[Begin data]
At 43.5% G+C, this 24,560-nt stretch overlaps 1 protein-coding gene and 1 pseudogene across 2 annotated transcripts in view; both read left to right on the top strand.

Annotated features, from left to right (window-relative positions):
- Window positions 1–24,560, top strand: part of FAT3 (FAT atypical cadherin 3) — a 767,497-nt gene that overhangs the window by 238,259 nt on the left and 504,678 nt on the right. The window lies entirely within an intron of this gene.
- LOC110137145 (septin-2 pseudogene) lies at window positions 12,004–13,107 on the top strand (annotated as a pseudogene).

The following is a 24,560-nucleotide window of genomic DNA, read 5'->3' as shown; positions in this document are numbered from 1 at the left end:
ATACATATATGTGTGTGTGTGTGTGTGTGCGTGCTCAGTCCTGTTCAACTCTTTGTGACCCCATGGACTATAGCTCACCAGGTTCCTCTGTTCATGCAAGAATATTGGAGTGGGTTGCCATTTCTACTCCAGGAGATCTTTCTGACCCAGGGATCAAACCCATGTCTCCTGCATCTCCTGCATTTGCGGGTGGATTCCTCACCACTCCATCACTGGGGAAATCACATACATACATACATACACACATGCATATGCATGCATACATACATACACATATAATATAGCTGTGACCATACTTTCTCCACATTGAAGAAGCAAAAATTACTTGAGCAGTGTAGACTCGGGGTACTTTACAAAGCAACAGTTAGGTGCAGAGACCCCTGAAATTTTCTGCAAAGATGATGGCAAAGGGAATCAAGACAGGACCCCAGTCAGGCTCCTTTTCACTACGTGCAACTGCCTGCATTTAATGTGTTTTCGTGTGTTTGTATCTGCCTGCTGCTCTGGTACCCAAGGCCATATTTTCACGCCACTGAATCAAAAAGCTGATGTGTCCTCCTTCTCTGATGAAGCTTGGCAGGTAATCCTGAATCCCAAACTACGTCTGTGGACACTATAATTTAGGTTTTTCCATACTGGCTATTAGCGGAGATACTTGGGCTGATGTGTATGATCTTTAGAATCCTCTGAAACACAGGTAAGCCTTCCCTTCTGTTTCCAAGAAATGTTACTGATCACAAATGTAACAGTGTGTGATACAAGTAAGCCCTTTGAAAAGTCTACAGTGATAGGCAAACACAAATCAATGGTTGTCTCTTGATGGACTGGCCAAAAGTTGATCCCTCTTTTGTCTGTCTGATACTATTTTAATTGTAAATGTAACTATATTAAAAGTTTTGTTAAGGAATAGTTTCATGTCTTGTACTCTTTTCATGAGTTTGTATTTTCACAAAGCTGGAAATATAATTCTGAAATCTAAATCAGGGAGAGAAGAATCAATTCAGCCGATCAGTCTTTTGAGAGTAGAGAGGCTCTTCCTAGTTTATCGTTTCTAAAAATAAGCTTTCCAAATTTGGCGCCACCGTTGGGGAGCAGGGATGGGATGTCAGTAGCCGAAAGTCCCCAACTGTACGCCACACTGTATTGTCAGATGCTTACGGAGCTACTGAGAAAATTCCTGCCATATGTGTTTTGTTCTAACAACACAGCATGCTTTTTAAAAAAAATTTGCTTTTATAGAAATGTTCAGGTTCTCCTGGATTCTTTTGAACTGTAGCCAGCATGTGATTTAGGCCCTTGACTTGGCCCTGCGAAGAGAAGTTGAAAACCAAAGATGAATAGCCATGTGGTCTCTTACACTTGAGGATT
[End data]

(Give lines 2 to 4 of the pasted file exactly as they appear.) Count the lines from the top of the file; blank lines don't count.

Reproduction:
Annotated features, from left to right (window-relative positions):
- Window positions 1–24,560, top strand: part of FAT3 (FAT atypical cadherin 3) — a 767,497-nt gene that overhangs the window by 238,259 nt on the left and 504,678 nt on the right. The window lies entirely within an intron of this gene.
- LOC110137145 (septin-2 pseudogene) lies at window positions 12,004–13,107 on the top strand (annotated as a pseudogene).